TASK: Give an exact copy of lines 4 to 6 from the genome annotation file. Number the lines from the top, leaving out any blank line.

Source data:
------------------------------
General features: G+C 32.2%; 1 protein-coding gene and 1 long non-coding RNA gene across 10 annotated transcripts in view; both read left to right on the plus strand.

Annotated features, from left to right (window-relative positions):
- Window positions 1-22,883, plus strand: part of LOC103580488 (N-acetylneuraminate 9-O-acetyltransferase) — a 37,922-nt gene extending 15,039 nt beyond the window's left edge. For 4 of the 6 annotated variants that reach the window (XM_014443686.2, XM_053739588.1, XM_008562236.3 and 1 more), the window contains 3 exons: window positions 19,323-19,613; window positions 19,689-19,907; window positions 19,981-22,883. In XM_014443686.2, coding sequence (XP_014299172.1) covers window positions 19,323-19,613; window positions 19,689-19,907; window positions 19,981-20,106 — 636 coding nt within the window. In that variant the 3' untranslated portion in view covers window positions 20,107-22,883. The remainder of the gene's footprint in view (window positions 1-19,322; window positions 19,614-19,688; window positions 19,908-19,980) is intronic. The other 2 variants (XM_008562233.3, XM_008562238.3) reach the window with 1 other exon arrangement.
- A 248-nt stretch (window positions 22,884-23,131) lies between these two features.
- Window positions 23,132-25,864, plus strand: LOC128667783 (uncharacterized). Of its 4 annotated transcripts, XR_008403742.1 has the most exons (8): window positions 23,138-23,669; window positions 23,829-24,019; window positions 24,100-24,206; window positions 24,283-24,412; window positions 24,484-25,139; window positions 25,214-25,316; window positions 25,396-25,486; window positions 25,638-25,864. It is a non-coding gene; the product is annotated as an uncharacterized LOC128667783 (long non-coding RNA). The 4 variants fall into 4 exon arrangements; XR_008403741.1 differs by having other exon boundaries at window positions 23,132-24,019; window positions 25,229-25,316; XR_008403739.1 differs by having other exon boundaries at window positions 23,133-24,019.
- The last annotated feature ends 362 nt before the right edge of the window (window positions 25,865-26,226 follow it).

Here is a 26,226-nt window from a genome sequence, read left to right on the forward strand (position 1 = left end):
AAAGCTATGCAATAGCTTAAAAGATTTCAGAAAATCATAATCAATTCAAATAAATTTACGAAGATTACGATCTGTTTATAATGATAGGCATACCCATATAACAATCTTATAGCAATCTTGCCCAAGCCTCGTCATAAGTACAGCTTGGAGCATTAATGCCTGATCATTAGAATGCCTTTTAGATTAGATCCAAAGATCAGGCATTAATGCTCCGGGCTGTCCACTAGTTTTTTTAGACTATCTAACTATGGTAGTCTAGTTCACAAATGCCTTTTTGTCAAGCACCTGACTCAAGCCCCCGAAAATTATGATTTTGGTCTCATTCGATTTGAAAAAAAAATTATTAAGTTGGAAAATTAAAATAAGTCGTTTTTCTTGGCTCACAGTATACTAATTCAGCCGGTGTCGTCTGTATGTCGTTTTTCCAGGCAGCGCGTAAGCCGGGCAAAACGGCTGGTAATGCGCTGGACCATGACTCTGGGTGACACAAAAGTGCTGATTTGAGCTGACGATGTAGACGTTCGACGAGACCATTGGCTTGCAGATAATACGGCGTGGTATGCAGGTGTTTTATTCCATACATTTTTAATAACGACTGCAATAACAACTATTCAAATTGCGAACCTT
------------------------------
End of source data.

- A 248-nt stretch (window positions 22,884-23,131) lies between these two features.
- Window positions 23,132-25,864, plus strand: LOC128667783 (uncharacterized). Of its 4 annotated transcripts, XR_008403742.1 has the most exons (8): window positions 23,138-23,669; window positions 23,829-24,019; window positions 24,100-24,206; window positions 24,283-24,412; window positions 24,484-25,139; window positions 25,214-25,316; window positions 25,396-25,486; window positions 25,638-25,864. It is a non-coding gene; the product is annotated as an uncharacterized LOC128667783 (long non-coding RNA). The 4 variants fall into 4 exon arrangements; XR_008403741.1 differs by having other exon boundaries at window positions 23,132-24,019; window positions 25,229-25,316; XR_008403739.1 differs by having other exon boundaries at window positions 23,133-24,019.
- The last annotated feature ends 362 nt before the right edge of the window (window positions 25,865-26,226 follow it).